Janghwa, Hongryeon (2003)
★★★★ / ★★★★
Soo-mi (Su-jeong Lim) and See-yeon (Geun-Young Moon) were released from hospitalization after the death of their mother. Once the sisters entered their home, they were welcomed by their stepmother, Eun-joo (Jung-ah Yum), the nurse who took care of their formerly depressed mom. The two sisters were not at all happy with their father’s (Kap-su Kim) decision to marry so quickly. But upon the girls’ arrival, strange things started to occur around the house especially at night when everyone was asleep. “Janghwa, Hongryeon,” also known as “A Tale of Two Sisters,” written and directed by Jee-woon Kim, was a wonderful blend of the smart supernatural horror and edgy psychological thriller. Right away, we could feel that something was not quite right although it wasn’t easy to pinpoint exactly what was off. It could be the house, the way the floorboards creaked when everyone was supposed to be in bed. It could be Eun-joo, the way she came off as a bit unhinged. In some scenes, she looked pristine, equipped with a perfect posture while exuding elegance as she moved from one point to another. In some scenes, she looked like a complete mess, like someone who hadn’t gotten out of bed for several days. Or it could be the sisters, the way they stuck so close together and kept secrets even from their father. There was a possibility that they weren’t yet ready to be released from the hospital. The scenes involving the ghosts were masterfully done. When one of the characters investigated something curious under the sink, notice that the camera explored every possible angle using the character’s body as a reference point without feeling choppy. When she looked to her left, we could see what was behind her; when she looked down, we focused on her angular shoulders, just in case something would appear sneakily from there. The camera would suddenly cut to another angle so we had a chance to see what she saw. The scene unfolded very slowly which was necessary to really build a sense of unease. When a jump-out-of-your-seat moment inevitably arrived, the writer-director’s confidence was noticeable. Instead of cutting to a new scene, it continued to build until the next shock. But it wasn’t over just yet. I was impressed because of the way it dared to take risks. Safe is moving onto the next scene, due to fear of diminishing returns, after one good scare. I felt that the filmmakers wanted to reward its audiences by giving us something memorable, not cheap scares we just forget a couple of minutes after the movie ended. Furthermore, we cared for the characters, as mysterious as they were, because we had an idea of their backstory. When the backstory was challenged by inserting missing pieces of the puzzle and eventually allowed us to see the big picture, the twists and turns felt organic rather than gimmicky. When something was revealed, although initially horrific, there was an atmosphere of sadness about it, too. “A Tale of Two Sisters,” supported by strong acting, was imaginative, chilling, and touching seemingly without effort. Western filmmakers can learn a thing or two from the way the story was allowed to unspool elegantly.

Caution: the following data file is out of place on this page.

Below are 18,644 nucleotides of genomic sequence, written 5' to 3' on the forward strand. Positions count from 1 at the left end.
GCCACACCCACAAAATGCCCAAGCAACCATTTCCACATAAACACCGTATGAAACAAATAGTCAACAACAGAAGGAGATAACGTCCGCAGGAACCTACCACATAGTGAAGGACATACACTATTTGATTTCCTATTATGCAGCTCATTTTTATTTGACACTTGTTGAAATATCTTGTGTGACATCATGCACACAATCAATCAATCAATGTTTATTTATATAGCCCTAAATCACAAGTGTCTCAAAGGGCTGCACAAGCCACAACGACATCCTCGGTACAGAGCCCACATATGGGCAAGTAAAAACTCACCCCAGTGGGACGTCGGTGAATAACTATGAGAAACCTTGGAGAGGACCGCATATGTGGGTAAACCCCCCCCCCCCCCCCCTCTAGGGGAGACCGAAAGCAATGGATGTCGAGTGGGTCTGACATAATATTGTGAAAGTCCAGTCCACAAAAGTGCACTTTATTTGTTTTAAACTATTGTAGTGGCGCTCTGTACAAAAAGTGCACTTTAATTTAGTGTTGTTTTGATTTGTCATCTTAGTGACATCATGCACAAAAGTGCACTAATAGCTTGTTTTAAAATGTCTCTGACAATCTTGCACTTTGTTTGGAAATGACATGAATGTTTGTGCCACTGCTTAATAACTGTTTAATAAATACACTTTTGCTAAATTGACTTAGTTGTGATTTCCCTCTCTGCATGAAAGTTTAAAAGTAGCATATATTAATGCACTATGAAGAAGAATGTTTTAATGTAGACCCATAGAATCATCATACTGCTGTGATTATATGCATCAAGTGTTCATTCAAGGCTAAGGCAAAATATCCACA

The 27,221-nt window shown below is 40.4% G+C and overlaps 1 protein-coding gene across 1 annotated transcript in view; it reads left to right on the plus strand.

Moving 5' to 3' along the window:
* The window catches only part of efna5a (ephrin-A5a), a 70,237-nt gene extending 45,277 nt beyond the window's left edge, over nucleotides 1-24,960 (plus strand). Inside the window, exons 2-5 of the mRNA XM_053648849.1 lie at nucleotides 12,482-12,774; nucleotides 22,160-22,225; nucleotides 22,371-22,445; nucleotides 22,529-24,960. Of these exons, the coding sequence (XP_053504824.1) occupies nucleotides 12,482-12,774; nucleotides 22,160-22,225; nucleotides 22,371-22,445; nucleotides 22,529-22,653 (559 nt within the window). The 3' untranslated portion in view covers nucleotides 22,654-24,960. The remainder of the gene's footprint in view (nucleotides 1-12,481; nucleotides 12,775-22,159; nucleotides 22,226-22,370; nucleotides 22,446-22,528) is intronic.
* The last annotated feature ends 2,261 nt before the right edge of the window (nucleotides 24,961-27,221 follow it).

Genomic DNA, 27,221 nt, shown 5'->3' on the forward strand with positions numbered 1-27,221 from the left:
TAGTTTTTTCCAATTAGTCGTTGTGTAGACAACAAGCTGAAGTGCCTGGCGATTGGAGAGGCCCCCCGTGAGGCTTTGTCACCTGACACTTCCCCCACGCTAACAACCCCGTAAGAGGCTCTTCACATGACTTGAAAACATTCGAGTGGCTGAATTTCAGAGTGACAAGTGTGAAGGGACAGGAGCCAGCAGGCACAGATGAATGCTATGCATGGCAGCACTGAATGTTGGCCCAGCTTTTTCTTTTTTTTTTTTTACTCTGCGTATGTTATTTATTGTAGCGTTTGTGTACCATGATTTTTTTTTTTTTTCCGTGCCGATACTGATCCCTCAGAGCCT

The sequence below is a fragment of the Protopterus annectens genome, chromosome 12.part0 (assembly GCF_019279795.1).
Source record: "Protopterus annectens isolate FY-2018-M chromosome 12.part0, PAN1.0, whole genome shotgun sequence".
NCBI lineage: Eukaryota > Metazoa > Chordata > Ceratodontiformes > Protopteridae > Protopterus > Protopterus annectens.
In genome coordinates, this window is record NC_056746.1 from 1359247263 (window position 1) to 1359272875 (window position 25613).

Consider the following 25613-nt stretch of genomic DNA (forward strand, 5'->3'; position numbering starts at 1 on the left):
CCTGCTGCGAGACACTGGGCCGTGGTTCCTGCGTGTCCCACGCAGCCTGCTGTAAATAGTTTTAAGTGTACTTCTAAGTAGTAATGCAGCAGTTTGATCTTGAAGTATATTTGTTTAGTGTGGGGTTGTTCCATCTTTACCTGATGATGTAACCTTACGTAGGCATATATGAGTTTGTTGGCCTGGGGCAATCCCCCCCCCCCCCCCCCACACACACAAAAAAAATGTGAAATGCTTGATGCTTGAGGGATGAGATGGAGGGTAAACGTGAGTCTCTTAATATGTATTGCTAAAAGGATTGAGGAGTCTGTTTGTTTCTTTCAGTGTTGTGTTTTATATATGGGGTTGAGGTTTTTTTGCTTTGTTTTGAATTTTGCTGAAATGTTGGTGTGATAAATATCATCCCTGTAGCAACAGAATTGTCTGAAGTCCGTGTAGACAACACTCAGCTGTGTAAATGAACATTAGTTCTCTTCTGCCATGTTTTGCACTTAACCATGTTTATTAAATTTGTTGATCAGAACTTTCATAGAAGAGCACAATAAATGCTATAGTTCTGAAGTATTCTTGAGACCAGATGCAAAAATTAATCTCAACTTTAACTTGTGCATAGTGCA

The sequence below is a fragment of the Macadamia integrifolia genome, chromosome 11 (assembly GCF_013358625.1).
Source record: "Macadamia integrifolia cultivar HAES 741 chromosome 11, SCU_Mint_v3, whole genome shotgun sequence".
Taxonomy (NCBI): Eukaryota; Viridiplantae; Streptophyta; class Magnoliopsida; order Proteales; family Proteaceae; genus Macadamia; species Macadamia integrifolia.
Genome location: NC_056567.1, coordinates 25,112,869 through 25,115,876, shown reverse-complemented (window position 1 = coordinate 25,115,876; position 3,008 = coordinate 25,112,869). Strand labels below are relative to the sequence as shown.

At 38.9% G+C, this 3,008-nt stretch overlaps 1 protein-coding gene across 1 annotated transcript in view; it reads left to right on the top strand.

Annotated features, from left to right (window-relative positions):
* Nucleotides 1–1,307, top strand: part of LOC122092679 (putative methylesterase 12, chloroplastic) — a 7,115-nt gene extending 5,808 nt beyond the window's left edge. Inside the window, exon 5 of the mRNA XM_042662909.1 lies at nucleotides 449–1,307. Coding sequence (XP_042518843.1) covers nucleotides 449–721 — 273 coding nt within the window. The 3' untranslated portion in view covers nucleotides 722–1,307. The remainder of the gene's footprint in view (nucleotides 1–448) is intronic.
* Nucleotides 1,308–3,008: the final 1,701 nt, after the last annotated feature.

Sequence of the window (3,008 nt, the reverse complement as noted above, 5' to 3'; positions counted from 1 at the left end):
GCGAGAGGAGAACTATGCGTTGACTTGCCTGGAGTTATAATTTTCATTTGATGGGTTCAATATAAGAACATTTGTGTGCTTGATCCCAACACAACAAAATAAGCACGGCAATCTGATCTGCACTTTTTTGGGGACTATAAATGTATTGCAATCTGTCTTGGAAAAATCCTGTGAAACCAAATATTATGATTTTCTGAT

Uninvited, The (2009)
★★ / ★★★★
“The Uninvited,” directed by Charles Guard and Thomas Guard, is a remake of a Korean film “A Tale of Two Sisters.” I have not seen the latter but I was actually surprised with how this one turned out because the trailers looked unconvincing to say it lightly. This picture is about a girl (Emily Browning) who is recently released from a mental hospital. When she returns home, she finds out that her father (David Strathairn) is in a relationship with the very same nurse (Elizabeth Banks) who took care of her mother when she was still alive. After dreaming about her mother’s angry ghost proclaiming that the nurse murdered her, the main character teams up with her spunky sister (Arielle Kebbel) and the two gather up evidence to get the nurse out of their lives. Since the movie is about a girl who has been recently released from a mental hospital, I decided to view this film from a psychological point of view. Right away, I knew something was a bit off with some of the characters because they exhibited paranoia, delusions and even psychosis with memory relapses. Yes, the premise of the film involved a ghost story/murderer backdrop but I thought that all of it was ultimately justified considering the main character’s state of mind. To me, this is not really a horror film as most people would say. It’s more of a psychological thriller because the way the story unfolded is really from the main character’s perspective. It was able to utilize the whole evil stepmother concept to add to the ever-growing conflict in the house (and stress that comes with it). The stresses then triggers something explainable (to an extent) which happened in the final act. This horror remake is far from perfect but it was interesting enough to keep my attention to figure out what was really happening underneath the supernatural facade. Having said that, I can also understand why a person who sees this film from a purely horror genre perspective may be frustrated with it. I say if one is remotely interested in watching it for whatever reason, then by all means do so. But I must give a warning that “The Uninvited” offers nothing new.